All this came upon us, though we had not forgotten you; we had not been false to your covenant. Our hearts had not turned back; our feet had not strayed from your path. (Psalm 44:17-18)

You cover him Lord. That you allow him to still be here with us Lord. Still with me… Lord. Please Lord wrap your arms around him. Please Lord make sure that he’s OK, that he’s breathing Lord. Please Lord you know our rights Lord, you know we are innocent people Lord. We are innocent people. We are innocent people. We are innocent. My four-year-old…

How long will the enemy mock you, God? Will the foe revile your name forever? Why do you hold back your hand, your right hand? Take it from the folds of your garment and destroy them! (Psalm 74:10-11)

[Child] I’m scared.

Don’t be scared.

[Child] It’s OK mommy.

I can’t believe they just did this I’m fucking, fucking…fuck! [screams].

[Child] It’s OK, I’m right here with you.

Why should the nations say, “Where is their God?” Before our eyes, make known among the nations that you avenge the outpoured blood of your servants. (Psalm 79:10)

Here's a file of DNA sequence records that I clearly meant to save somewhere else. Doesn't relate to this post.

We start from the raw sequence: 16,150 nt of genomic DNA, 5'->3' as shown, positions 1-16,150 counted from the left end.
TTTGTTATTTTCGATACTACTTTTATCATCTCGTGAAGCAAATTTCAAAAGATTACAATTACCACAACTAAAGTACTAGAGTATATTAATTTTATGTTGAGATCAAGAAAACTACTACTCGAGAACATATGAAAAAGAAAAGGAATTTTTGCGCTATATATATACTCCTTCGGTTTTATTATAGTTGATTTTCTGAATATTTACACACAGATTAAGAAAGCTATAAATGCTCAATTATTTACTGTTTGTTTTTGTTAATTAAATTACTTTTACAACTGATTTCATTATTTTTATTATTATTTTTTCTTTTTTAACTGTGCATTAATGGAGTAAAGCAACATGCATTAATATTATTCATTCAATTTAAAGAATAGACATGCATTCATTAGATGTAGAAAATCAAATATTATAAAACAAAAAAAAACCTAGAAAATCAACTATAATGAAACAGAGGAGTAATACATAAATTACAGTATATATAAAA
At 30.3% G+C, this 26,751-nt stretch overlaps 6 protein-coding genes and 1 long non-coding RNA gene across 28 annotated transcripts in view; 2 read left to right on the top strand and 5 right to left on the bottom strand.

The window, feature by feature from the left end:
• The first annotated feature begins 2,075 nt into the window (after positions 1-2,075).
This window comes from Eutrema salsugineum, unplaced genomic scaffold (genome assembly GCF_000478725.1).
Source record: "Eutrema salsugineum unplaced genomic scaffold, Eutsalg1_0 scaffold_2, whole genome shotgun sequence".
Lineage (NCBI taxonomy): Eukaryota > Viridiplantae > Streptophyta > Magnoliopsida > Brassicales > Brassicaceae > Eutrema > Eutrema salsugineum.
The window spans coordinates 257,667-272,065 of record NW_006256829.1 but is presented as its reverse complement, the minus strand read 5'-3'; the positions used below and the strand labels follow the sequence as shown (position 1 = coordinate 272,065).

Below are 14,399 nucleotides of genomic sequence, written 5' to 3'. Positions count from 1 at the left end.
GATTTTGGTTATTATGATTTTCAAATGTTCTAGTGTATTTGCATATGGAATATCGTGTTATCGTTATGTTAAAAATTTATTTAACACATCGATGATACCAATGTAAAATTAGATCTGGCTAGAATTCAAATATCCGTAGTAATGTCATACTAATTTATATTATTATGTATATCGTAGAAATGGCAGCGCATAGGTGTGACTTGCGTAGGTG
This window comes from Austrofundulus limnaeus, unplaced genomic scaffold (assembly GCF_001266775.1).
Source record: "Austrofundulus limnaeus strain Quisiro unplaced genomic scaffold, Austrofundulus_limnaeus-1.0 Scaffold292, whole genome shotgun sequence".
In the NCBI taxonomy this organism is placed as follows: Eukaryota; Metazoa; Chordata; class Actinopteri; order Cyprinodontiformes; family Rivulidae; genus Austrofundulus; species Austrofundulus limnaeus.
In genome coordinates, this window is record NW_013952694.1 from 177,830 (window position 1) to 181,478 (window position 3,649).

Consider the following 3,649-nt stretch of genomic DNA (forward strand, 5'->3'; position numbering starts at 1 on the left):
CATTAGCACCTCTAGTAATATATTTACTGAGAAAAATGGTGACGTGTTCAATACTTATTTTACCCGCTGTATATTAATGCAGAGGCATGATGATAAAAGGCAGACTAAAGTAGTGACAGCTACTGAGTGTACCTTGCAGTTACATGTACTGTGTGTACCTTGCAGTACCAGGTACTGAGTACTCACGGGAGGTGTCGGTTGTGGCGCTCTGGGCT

Y’all please pray for us, Jesus, please y’all.

[Cries]

 

Photo: Lorie Shaull.

Cheering Creation’s Demise

The ambivalence about climate change by many white Christians isn’t only about money and scientific skepticism.

This afternoon the president announced that he is withdrawing the nation from the Paris Climate Accord. Many who oppose this move – like me – will see the motivation by the president and his supporters to walk away from the commitment to reduce climate change to be about two things: the economy and/or a disregard for science. Mostly what we hear from those who disregard climate change is that it is either a fiction or, slightly more benevolently, that we must prioritize our economy while, eventually, addressing environmental concerns. There’s another lens through which to view this decision, and its one made most visible by the support by so many white Christians of this president and his environmentally-destructive agenda.